104. Probiotics -- beneficial bacteria ingested either in fermented foods or in supplements -- have been shown to: calm the immune system and reduce inflammation; shorten the duration and severity of colds in children; relieve diarrhea and irritable bowel syndrome; reduce allergic responses, including asthma; stimulate the immune response; possibly reduce the risk of certain cancers; reduce anxiety; prevent yeast infestions; diminish levels of E. Coli 0157:H7 in cattle and salmonella in chickens; and improve the health and function of the gut epithelium.
  105. Pasteurization is an industrial Band-Aid applied to an industrial problem.
  106. Milk and cheese are complex ecological systems that can, at least to some extent, defend and police themselves.
  107. The cheese that had been started in the sterile vat had high levels of E. coli, and the cheese made in the wooden barrel had next to none.  Just as Sister Noella had expected, the "good bacteria" living in the barrel -- most of them lactobacilli -- had outcompeted the E. coli, creating an environment in which it couldn't survive.
  108. Wood, and the bacteria wood harbored, formed an indispensable part of this process, and, ironically enough, introducing a more hygienic material only made the process less hygienic.
  109. Disgust is one of the primary human emotions; it appears on even the shortest list of human emotions, and in fact is unique to our species.
  110. Putrefaction is repulsive to us because it reminds us of our ultimate fate, which is to have the noble and intricate form of our bodies disintegrate into a suppurating, stinking puddle of formlessness, then to be returned to the earth as food for the worms.
  111. Many Asians regard cheese of any kind as repulsive, and stinky cheeses so disgusting as to be utterly incomprehensible as food.
  112. In the same way that disgust can be used to draw lines between humans and other animals, it can also help draw lines between cultures.
  113. The fermentation that gives us alcohol, by transforming plant sugars into a liquid with the power to alter our experience of consciousness, is just the sort of miracle on which whole faiths can rest.
  114. In laboratory experiments, some animals will drink to excess, sometimes even death.
  115. Chimps faced with an open bar will maintain themselves in a permanent state of drunkenness.
  116. Rats presented with an unlimited supply of alcohol will drink as much as many people do: gathering for a cocktail before dinner, taking a nightcap before sleep, and then, every three or four days, holding a raucous, drunken party.
  117. Though it is remarkably easy to make alcohol, it is much harder to make it well.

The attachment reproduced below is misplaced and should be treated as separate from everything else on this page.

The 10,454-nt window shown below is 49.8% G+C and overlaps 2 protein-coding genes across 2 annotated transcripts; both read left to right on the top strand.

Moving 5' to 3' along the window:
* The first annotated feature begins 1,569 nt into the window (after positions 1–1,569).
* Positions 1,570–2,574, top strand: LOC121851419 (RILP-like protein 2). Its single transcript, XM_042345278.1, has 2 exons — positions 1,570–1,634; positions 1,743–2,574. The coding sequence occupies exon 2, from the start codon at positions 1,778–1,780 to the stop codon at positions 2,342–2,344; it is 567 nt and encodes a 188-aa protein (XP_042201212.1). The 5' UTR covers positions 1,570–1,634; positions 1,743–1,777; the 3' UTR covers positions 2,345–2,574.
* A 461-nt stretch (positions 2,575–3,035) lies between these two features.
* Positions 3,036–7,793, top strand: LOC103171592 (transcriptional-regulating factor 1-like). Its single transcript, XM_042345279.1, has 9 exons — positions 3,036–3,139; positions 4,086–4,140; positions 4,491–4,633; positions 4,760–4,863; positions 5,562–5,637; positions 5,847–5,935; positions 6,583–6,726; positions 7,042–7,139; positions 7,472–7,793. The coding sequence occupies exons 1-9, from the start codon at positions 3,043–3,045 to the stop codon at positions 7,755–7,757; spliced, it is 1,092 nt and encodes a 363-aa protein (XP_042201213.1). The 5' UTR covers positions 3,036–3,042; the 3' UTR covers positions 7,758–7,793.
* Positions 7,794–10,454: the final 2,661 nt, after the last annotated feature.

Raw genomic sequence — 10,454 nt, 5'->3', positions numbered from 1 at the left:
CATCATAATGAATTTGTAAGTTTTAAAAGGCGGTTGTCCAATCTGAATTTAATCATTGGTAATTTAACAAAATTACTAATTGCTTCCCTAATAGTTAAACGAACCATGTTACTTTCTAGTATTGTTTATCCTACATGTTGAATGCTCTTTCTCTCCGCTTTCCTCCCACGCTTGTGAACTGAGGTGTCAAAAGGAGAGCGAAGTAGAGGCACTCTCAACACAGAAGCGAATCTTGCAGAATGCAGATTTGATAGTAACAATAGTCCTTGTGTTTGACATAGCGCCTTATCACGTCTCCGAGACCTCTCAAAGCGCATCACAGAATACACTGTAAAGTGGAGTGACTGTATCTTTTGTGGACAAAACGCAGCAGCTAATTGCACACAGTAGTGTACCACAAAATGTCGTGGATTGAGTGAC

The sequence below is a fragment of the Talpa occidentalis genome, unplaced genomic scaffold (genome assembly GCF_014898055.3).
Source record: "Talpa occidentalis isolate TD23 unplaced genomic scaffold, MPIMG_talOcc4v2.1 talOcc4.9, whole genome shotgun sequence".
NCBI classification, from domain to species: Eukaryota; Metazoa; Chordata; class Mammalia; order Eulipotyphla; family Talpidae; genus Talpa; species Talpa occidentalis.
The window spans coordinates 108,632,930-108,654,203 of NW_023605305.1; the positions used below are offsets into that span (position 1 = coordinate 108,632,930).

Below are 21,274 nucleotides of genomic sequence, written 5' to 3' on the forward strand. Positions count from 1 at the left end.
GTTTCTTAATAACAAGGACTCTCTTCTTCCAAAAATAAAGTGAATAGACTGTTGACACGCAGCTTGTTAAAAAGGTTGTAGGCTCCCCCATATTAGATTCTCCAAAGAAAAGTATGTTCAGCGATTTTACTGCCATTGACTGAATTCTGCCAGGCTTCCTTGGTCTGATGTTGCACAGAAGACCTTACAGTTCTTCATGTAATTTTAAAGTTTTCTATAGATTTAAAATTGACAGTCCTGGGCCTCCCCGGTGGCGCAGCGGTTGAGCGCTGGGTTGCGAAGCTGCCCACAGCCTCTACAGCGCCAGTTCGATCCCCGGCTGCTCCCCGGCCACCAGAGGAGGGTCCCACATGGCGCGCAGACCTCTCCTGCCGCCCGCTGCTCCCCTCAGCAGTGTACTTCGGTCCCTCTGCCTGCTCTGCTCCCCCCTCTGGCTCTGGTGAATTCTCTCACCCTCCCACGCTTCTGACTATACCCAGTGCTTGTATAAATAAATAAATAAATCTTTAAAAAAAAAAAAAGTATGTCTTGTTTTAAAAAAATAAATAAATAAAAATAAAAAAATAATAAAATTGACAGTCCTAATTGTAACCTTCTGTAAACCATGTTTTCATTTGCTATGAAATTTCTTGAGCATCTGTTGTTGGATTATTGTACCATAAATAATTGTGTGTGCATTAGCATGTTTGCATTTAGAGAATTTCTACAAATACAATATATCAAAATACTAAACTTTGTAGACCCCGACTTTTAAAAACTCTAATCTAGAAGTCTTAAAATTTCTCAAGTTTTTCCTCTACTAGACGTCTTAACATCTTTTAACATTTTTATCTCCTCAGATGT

118. It appears likely that Native Americans were drinking corn before they began eating it.
  119. All four elements were represented in the beer-making process.  The barley is first cooked over a fire; the grain is then boiled in water; and the beer, after fermentation, is carbonated with air.
  120. In most cultures, anthropologists tell us, drinking alcohol has been a social ritual, and, much like hunting large animals and cooking them over fires, the practice helped foster social cohesion.
  121. Sobriety diminishes, discriminates, and says no; drunkenness expands, unites, and says yes.
  122. Fermentation is the secondary imagination of nature.
  123. There is a deeper kind of learning that can only be had by doing the work yourself, acquainting all your senses with the ins and how-tos and wherefores of an intricate making.
  124. Knowing how to bake bread or brew beer with your own two hands is to more deeply appreciate a really good beer or loaf of bread -- the sheer wonder of it! -- when you're lucky enough to come across one.
  125. I doubt it's a coincidence that interests in all kinds of DIY pursuits has intensified at the precise historical moment when we find ourselves spending most of our waking hours in fronts of screens -- senseless, or nearly so.
  126. To join the makers of the world is always to feel at least a little more self-reliant, a little more omnicompetent.
  127. Though it is clearly cheaper and easier to rely on untold, unseen others to provide for our everyday needs, to live that way comes at a price, not least to our sense of competence and independence.
  128. To try your hand at something new is to find out a few things about yourself, too.
  129. Is there a sweeter proof of the power of cooking to bring people together -- to create a community, even if only for a night?
  130. It is also a declaration of independence from an economy that would much prefer we remain passive consumers of its standardized commodities, rather than creators of idiosyncratic products expressive of ourselves and of the places where we live, because your pale ale or sourdough bread or kimchi is going to taste nothing like mine or anyone else's.
  131. Cooking is all about connection between us and other species, other cultures (human and microbial both), but, most important, other people.
I hope you enjoyed!  Which are your favorites?  Do you plan to read Cooked now that you've read my favorite quotes?